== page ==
Second, Netanyahu has said repeatedly that he does not want to rule over Palestinians and that the stronger their economic base, the better the prospects for peace. These steps would certainly demonstrate that the prime minister means what he says. At the same time, they would signal to Palestinians that independence is possible and that the approach from Abbas and Fayyad — not Hamas resistance or violence — can produce it.
I’m not suggesting to forgo negotiations and their focus on a two-state solution. Talks need to be pursued, and the Obama administration is rightly doing so. The administration is also continuing to assist with institution-building by providing material support for the security, judicial and other sectors of Palestinian society — steps that fit neatly with the kind of actions I am proposing to validate leaders such as Fayyad. At this point, validation of nonviolence will come less from words and more from demonstrations that the occupation is shrinking and will, eventually, end.
The rest of the Middle East is churning, with dictators being toppled and protesters still in the streets a year into the Arab Awakening. Since the demand for free and fair elections has become a symbol of credibility in the uprisings, the pressure on both Fatah and Hamas to hold elections this year is likely to become irresistible. For the past few years, Abbas has said that he would not be a candidate in new elections, but now he is saying he would like those elections to take place in May and plans to depart the political scene afterward. Even if it will not be simple to reach an agreement with Hamas on the terms of elections, Abbas will feel the need to hold them sometime in 2012.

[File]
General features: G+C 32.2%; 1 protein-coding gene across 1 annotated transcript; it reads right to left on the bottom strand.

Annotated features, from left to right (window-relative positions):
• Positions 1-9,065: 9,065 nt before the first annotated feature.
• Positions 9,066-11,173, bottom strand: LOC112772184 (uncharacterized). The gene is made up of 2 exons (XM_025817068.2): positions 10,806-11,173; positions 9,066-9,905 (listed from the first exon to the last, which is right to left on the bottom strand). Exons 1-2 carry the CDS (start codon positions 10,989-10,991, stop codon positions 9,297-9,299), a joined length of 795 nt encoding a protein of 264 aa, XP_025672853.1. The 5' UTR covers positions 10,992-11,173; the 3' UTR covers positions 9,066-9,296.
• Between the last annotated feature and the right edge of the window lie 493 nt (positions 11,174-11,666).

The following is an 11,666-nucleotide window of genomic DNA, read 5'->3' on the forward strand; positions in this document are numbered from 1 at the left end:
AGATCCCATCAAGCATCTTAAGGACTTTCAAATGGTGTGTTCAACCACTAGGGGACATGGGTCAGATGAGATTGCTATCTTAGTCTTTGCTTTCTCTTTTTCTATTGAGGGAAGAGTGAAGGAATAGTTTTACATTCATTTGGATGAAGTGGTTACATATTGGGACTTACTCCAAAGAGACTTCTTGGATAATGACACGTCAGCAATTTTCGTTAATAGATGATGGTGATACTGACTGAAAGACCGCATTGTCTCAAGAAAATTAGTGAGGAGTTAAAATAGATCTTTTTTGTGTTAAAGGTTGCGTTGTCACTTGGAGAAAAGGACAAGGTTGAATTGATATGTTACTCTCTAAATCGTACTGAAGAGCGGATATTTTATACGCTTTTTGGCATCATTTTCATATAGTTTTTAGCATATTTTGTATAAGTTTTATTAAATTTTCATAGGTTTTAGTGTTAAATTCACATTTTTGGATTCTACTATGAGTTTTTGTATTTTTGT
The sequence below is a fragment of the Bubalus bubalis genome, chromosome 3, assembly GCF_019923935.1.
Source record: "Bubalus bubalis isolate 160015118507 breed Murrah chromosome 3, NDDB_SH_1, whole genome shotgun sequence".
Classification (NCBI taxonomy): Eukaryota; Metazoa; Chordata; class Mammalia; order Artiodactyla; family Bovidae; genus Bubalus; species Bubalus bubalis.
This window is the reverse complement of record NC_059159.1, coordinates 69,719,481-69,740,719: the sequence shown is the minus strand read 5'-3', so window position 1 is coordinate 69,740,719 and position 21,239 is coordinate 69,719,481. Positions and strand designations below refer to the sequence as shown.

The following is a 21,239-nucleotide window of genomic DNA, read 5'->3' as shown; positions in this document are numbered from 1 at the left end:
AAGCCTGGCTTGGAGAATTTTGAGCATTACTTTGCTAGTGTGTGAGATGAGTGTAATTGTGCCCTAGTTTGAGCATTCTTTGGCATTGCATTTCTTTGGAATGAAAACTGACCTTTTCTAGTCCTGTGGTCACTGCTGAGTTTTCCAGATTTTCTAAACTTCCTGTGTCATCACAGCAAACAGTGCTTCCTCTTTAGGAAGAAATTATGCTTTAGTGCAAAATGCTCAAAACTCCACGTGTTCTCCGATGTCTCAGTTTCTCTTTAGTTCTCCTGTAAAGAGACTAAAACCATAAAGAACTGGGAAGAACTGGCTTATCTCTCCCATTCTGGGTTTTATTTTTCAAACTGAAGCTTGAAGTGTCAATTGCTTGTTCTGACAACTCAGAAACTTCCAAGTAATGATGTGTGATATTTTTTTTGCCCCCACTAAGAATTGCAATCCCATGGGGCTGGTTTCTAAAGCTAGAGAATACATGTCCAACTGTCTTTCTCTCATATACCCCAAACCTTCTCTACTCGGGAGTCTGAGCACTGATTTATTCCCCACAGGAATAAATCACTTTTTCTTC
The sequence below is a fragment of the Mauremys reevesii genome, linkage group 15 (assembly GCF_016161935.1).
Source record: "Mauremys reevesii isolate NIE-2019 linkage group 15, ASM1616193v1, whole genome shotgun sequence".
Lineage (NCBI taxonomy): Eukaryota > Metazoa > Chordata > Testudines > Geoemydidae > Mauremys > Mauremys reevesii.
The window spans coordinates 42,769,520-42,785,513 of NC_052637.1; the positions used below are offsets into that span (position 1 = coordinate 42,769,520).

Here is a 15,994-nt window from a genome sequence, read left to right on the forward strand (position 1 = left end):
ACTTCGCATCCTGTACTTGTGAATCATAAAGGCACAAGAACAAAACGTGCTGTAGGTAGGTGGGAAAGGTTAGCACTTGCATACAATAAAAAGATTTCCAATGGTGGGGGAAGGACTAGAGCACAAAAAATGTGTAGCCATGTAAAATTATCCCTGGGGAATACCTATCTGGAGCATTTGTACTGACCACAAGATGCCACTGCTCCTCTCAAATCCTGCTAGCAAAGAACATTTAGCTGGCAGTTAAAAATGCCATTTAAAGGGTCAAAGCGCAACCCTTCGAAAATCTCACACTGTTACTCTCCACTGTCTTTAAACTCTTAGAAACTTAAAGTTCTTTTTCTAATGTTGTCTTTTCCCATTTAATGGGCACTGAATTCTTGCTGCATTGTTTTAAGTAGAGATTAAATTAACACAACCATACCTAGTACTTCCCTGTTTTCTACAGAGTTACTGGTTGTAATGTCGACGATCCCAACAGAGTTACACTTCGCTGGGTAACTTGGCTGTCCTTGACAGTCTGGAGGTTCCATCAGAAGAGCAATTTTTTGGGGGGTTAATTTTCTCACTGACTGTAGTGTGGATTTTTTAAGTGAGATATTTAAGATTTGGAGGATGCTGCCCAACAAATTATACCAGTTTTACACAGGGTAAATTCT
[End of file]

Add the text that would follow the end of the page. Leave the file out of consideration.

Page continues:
These elections are likely to shape the Palestinians’ identity and whether they continue to accept nonviolence, peaceful coexistence with Israelis and a two-state solution. If there are clear signs that the occupation is diminishing, the positions of Palestinians such as Abbas, Fayyad and their followers who believe in nonviolence will be validated before the elections. This is essential because the alternative is Hamas, which rejects nonviolence and peace with Israel.
In the recent deal with the Israeli government to free kidnapped soldier Gilad Shalit, which gained the release of more than 1,000 prisoners, Hamas was seen as delivering political gain through an act of violence. By comparison, Abbas and Fayyad are not seen as delivering on the issues that matter to the Palestinian public, such as prisoner releases, Israeli withdrawal or a reduction of Israeli control.
For Palestinians, at least, this validation would also shrink the psychological gap between them and the Israelis, inspiring hope that negotiations could actually lead somewhere. It might, thus, also offer the best way to unstick the negotiating track. Even more important, with the changes sweeping the region and a political transition looming for the Palestinians, such a validation may be the only way to preserve support among the Palestinian and Arab publics for a two-state solution.
Dennis Ross, counselor at the Washington Institute for Near East Policy, served as a special assistant to President Obama and a senior director on the National Security Council staff from July 2009 to December 2011.